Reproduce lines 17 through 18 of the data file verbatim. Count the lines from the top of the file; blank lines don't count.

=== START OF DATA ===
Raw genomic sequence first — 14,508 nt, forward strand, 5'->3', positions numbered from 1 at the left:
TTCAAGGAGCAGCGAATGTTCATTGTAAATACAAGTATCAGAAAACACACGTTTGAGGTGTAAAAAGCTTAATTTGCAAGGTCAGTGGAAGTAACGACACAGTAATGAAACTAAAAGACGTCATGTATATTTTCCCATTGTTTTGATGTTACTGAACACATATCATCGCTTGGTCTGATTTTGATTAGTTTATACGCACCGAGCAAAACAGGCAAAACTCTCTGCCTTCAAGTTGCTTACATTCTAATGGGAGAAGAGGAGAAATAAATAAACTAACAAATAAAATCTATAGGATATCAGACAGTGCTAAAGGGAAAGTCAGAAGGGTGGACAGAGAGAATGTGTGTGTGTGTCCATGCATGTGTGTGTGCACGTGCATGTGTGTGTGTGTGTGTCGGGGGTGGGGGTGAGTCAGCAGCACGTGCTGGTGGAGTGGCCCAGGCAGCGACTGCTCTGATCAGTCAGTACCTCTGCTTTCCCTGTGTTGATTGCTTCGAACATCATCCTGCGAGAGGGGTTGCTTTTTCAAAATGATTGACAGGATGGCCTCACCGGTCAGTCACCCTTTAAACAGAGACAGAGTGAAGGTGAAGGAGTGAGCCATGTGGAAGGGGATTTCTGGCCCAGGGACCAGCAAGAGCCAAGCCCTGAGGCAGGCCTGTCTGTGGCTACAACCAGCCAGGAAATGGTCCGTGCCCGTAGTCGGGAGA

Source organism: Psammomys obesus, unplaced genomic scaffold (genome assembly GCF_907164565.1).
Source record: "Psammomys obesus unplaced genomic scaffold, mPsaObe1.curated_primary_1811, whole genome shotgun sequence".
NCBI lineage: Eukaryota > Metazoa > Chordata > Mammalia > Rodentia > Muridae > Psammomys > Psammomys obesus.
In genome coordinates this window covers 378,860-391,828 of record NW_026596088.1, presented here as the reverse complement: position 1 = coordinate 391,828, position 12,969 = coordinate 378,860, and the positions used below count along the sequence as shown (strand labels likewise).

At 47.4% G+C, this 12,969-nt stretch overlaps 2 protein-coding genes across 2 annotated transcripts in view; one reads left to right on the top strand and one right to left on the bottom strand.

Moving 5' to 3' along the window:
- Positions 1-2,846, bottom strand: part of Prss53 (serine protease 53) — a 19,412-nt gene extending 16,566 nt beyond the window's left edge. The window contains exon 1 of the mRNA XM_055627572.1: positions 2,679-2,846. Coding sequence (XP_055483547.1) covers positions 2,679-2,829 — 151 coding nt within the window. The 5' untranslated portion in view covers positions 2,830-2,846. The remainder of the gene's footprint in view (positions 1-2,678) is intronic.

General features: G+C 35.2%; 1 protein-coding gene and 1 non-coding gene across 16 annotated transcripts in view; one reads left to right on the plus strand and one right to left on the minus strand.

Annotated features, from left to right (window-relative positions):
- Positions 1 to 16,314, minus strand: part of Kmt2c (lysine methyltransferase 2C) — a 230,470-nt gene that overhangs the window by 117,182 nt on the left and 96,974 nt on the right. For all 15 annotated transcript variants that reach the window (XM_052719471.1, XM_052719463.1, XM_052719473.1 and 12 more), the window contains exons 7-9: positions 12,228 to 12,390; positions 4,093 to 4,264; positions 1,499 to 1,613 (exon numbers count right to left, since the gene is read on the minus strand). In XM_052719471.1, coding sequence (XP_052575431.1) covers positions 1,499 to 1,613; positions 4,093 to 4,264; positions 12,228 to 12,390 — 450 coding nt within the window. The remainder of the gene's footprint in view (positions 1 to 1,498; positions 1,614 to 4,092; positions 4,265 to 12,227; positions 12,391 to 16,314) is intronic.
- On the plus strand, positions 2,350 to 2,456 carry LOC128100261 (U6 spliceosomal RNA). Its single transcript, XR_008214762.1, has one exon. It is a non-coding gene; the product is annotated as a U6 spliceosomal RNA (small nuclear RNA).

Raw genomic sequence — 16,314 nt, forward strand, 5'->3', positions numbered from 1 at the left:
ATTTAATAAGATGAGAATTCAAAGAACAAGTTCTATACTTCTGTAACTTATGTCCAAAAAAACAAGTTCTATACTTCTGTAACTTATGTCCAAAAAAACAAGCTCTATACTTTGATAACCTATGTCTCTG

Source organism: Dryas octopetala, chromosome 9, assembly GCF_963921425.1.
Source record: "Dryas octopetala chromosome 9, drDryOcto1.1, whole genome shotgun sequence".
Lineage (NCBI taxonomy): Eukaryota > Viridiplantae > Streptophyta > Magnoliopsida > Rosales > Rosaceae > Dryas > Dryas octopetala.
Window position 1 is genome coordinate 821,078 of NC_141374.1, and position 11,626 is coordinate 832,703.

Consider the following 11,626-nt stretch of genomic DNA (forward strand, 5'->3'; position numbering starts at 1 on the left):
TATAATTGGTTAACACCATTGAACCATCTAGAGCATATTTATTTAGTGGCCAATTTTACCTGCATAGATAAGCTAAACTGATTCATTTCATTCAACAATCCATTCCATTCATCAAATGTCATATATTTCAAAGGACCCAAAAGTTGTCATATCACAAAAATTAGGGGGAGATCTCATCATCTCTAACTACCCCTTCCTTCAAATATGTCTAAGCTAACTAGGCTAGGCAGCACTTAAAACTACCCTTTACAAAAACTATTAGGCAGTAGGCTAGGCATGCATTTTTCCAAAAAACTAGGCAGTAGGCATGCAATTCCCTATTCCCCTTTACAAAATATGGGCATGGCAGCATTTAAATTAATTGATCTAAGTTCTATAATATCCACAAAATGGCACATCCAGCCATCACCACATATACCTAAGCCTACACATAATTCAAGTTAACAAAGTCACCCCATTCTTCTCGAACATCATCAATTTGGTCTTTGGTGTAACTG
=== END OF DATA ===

Source record: "Dryas octopetala chromosome 9, drDryOcto1.1, whole genome shotgun sequence".
Lineage (NCBI taxonomy): Eukaryota > Viridiplantae > Streptophyta > Magnoliopsida > Rosales > Rosaceae > Dryas > Dryas octopetala.